Multicollinearity in Big Data

This posting reviews approaches to improve the effectiveness of regression in big-data analytics.  Snee (2015) mentions a challenging problem when using big-data to estimate relationships and make predictions.   The data are likely to be observational and multicollinearity may exist among the predictor variables (Clark 2016). When predictor variables are highly correlated, the estimates of regression coefficients have large variances and covariances (Montgomery, Peck and Vining 2006, page 327).  This means that multiple estimates even though the predictor variables have the same values could result in markedly different estimates of model parameters.  That increases the likelihood of identifying inappropriate model parameters.   Also, estimates using least squares tends to produce estimates of the dependent variables that are too large in absolute value.  Multicollinearity effects estimates and predictions from both regression and artificial neural network models (Lin and Lee 1996).

Montgomery, Peck and Vining 2006 outline several approaches for dealing with multicollinearity.   One is to collect additional date to reduce the multicollinearity.   This is not always possible.  Another approach is to respecify the model.  That could include defining a new set of predictors that are a function of the original predictors that reduces multicollinearity.  Another option is to eliminate a predictor that doesn’t contribute much explanatory capability.  Another approach is to develop predictions of the dependent variables that are slightly biased but have smaller variances.   Three of these approaches are:

  • Ridge Regression. The ridge estimator is a linear transformation of the least squares predictors with a biasing parameter.
  • Principal Component (PC) Regression. Define a new set of orthogonal predictors called principal components that are linear functions of the original predictors.  Then delete those that have the least effect on the overall variance of the predictors.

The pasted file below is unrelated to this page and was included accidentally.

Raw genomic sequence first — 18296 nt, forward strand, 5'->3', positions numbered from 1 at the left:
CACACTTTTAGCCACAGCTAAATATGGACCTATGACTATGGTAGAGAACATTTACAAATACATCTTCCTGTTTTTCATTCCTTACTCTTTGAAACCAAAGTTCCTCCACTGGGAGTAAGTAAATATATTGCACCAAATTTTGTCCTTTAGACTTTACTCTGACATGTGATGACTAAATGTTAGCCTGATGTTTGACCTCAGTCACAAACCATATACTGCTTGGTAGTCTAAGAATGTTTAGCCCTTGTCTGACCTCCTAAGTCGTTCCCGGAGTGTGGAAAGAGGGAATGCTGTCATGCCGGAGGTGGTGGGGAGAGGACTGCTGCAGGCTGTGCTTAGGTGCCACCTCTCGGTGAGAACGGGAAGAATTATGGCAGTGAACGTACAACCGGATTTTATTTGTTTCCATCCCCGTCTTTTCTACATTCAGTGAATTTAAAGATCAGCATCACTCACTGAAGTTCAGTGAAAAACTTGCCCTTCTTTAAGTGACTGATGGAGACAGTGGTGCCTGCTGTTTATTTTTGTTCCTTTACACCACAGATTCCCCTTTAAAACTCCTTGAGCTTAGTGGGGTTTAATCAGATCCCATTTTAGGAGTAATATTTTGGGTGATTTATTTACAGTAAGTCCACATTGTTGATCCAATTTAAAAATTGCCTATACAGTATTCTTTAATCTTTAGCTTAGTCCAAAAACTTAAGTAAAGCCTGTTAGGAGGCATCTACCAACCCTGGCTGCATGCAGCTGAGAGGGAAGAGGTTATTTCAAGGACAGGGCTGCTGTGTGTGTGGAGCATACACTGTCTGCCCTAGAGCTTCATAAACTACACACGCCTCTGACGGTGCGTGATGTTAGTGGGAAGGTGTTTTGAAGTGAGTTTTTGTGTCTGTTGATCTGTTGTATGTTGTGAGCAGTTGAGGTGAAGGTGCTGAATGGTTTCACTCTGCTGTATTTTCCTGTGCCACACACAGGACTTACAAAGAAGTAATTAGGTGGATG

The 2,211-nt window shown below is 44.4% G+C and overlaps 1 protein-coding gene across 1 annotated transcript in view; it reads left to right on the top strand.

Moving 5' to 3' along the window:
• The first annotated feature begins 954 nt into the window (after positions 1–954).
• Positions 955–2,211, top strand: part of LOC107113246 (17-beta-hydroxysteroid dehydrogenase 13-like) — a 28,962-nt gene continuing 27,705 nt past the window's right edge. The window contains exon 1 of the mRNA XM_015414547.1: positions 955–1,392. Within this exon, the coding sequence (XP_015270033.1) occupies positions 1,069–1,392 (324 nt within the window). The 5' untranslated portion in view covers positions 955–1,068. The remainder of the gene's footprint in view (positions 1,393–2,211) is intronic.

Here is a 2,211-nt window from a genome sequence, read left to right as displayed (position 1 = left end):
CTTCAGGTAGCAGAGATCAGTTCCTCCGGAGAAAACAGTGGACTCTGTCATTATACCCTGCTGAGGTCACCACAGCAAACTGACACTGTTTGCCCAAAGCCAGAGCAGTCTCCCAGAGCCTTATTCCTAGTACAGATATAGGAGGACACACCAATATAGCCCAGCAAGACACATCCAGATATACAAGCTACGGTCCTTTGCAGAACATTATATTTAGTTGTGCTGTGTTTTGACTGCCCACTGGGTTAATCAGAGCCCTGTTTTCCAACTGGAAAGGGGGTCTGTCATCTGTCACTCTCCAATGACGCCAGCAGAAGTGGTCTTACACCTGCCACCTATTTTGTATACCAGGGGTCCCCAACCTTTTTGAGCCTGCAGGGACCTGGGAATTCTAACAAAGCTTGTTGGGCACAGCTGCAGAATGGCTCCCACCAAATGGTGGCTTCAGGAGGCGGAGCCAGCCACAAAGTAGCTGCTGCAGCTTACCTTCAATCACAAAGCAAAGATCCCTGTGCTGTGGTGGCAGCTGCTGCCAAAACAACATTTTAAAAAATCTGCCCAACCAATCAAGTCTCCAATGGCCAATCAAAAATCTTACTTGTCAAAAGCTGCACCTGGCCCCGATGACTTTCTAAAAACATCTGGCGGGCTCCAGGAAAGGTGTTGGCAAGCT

• Partial Least Squares (PLS) Regression (Adbi 2010). PC regression finds a set of orthogonal predictors that relate to the original predictors.   PLS regression finds a set of orthogonal predictors, called latent vectors, that explain the covariance between the predictors and the dependent variables.

The next posting will review studies the compare the performance of the above three approaches to dealing with multicollinearity.


  1. Abdi, Herve. (2010). “Partial Least Squares Regression and Projection on Latent Structure Regression (PLS Regression)” Wiley Interdisciplinary Reviews: Computational Statistics 2(1): 97-106.
  2. Clark, Gordon (2016). “Quality Improvement Using Big-Data Analytics” ASQ Statistics Division Digest, 35(1): 25-29.
  3. Snee, R. D. (2015). “A Practical Approach to Data Mining: I Have All These Data; Now What Should I Do?” Quality Engineering 27(4): 477-487.
  4. Montgomery, D. C., E. A. Peck and G. G. Vining (2006). Introduction to Linear Regression Analysis Fourth Edition, John Wiley & Sons, New York.

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